a greyscale image of two small children huddles over a device with the word 'merciless' at the top edge of the image

Permission to be merciless

Do you need permission to be merciless with your own time and attention? According to a YouGov poll in 2022, 49% of respondents self-identified as ‘people pleasers.‘ If you’re one of them, you might find it difficult to say ‘no’ to the things that are contributing to a sense of overwhelm with the busyness of work and life. In this post, Kate shares how a recent conversation with a client led her to the flip side of the Cards for Clear Thinking and to consider if she could give herself permission to be merciless.

a greyscale image of two small children huddles over a device with the word 'merciless' at the top edge of the image
The flipside of the kind card is ‘merciless’

In the Cards for Clear Thinking deck, ‘merciless’ sits on the opposite side of our ‘kind’ card. It’s distinctly monochrome for a purpose, but a recent coaching conversation reignited my contemplation of its role as a potential antagonist.

During the session, my client expressed frustration about the onslaught of back-to-back meetings, the relentless pressure of too-much-to-do in too little time. She felt ensnared and engulfed by the corporate machinery. Reflecting on her available options, she concluded that adopting a ruthless approach was her best bet. It felt radical yet strangely fitting.

Considering that ‘ruthless’ doesn’t explicitly feature in the card deck, I pondered ‘merciless’ as its close cousin and what insights the flip side of ‘kind’ might reveal.

The dictionary definition of merciless’ is ‘showing no kindness or sympathy,’ which seems harsh at first thought.

Recognising my own inclination to be attuned to others and eager to please, I acknowledge my tendency to prioritise others’ objectives over my own. But at what expense? Could a touch of well-placed ‘mercilessness’ be beneficial for me?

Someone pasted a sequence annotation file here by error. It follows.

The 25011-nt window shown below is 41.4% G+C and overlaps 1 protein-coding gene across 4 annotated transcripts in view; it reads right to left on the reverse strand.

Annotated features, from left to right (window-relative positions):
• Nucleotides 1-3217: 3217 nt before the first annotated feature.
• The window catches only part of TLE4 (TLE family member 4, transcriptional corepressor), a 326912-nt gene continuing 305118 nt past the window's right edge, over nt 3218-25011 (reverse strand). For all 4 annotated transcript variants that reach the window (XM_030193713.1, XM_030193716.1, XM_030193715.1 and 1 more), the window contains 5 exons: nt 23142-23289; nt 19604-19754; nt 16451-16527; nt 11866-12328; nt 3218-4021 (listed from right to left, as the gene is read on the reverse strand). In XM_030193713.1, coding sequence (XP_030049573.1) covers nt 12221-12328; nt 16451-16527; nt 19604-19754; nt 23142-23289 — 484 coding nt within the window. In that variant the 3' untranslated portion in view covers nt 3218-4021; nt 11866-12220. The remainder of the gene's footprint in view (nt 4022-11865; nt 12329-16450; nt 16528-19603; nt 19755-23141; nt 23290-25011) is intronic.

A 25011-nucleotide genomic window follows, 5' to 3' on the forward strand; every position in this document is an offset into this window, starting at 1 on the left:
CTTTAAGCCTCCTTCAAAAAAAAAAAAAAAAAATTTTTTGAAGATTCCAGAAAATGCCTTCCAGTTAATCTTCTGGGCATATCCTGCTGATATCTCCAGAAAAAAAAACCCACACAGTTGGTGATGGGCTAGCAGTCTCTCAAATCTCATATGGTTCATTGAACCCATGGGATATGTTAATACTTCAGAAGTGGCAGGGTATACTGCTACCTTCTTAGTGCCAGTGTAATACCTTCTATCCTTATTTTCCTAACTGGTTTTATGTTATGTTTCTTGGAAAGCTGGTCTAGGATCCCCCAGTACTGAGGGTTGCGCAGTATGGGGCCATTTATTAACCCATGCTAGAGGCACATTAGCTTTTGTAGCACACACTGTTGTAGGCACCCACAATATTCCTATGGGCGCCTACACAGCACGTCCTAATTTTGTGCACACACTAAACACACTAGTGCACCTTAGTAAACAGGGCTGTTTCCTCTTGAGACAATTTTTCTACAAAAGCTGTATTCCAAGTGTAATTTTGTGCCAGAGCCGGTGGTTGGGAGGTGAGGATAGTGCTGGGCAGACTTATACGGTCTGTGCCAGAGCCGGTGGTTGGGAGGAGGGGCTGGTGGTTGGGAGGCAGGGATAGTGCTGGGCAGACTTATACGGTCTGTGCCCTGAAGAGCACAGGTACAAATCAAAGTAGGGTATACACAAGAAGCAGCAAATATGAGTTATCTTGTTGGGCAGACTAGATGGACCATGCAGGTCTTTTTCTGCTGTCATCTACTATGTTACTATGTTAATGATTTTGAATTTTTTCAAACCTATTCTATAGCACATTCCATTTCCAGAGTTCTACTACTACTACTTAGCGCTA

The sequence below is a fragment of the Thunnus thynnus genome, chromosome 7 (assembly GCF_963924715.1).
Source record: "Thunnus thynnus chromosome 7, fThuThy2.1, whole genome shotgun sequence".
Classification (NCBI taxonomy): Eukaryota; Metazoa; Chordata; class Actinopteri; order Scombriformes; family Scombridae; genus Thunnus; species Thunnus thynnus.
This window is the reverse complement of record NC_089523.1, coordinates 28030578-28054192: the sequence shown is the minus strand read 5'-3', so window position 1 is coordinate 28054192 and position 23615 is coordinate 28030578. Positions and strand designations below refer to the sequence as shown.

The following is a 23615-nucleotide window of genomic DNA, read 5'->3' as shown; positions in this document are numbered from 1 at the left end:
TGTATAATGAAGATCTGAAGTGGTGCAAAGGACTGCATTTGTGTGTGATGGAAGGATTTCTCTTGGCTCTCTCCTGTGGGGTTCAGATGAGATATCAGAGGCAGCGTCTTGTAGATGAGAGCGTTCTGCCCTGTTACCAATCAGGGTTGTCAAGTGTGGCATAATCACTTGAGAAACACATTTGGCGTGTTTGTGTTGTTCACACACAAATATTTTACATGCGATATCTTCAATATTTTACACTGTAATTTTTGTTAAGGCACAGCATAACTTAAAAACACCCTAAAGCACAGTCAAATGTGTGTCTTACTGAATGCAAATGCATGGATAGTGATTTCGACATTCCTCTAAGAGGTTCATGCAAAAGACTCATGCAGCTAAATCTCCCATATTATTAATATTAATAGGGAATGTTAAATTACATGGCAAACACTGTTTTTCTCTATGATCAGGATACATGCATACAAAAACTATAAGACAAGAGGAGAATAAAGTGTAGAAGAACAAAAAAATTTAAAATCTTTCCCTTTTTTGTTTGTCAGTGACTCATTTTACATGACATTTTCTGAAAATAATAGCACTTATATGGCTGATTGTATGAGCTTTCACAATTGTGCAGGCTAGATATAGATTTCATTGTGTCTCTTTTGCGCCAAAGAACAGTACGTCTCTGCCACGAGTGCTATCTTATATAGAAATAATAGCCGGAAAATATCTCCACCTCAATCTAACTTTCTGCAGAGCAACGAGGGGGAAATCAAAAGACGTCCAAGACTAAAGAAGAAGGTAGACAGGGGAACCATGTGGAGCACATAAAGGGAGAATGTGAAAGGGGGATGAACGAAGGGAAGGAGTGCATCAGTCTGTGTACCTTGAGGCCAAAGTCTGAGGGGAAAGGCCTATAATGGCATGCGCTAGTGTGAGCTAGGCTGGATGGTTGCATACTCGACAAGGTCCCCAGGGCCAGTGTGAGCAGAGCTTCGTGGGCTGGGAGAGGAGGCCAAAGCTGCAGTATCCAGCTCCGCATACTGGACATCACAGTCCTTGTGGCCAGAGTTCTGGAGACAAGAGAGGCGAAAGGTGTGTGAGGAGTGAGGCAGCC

To delve deeper, I reached for my cards and began shuffling. Here are a handful of my reflections, observations and a series of questions that will help you consider your own position on this and perhaps inspire you to some clearer thinking and new ways of decision making about what really deserves your time and attention.

Kindness: It’s not a matter of choosing one over the other; there’s space for kindness alongside a dose of well placed mercilessness.

Intentionality: What might I create if I enhance my focus and intentionality by embracing mercilessness?

Boldness: How might a bold and unwavering approach to pursuing the right course of action with the available resources serve me well in certain situations?

Trust: How does the compulsion to be present in every meeting/discussion/situation affect the trust cultivated within a team? Would a merciless approach to meeting requests be appropriate?

Empowerment: What other advantages might a merciless approach uncover for others?

What about you? What could be revolutionary and fitting for you when it comes giving yourself permission to be merciless?

The demands of work and life are many, varied and often relentless. We can attempt the impossible and try to tackle everything perfectly or we can choose to relate to things a little more gracefully and dedicate our precious time and attention to what matters most. Permission granted!

Kate Miles-Roberts is a Facilitator and Coach working with clients locally and globally, in person and online. She advocates for clear thinking and empowers individuals to break free from feeling trapped and overwhelmed by their work roles. Her clients relate to their work differently, and choose fresh approaches to achieving their goals.

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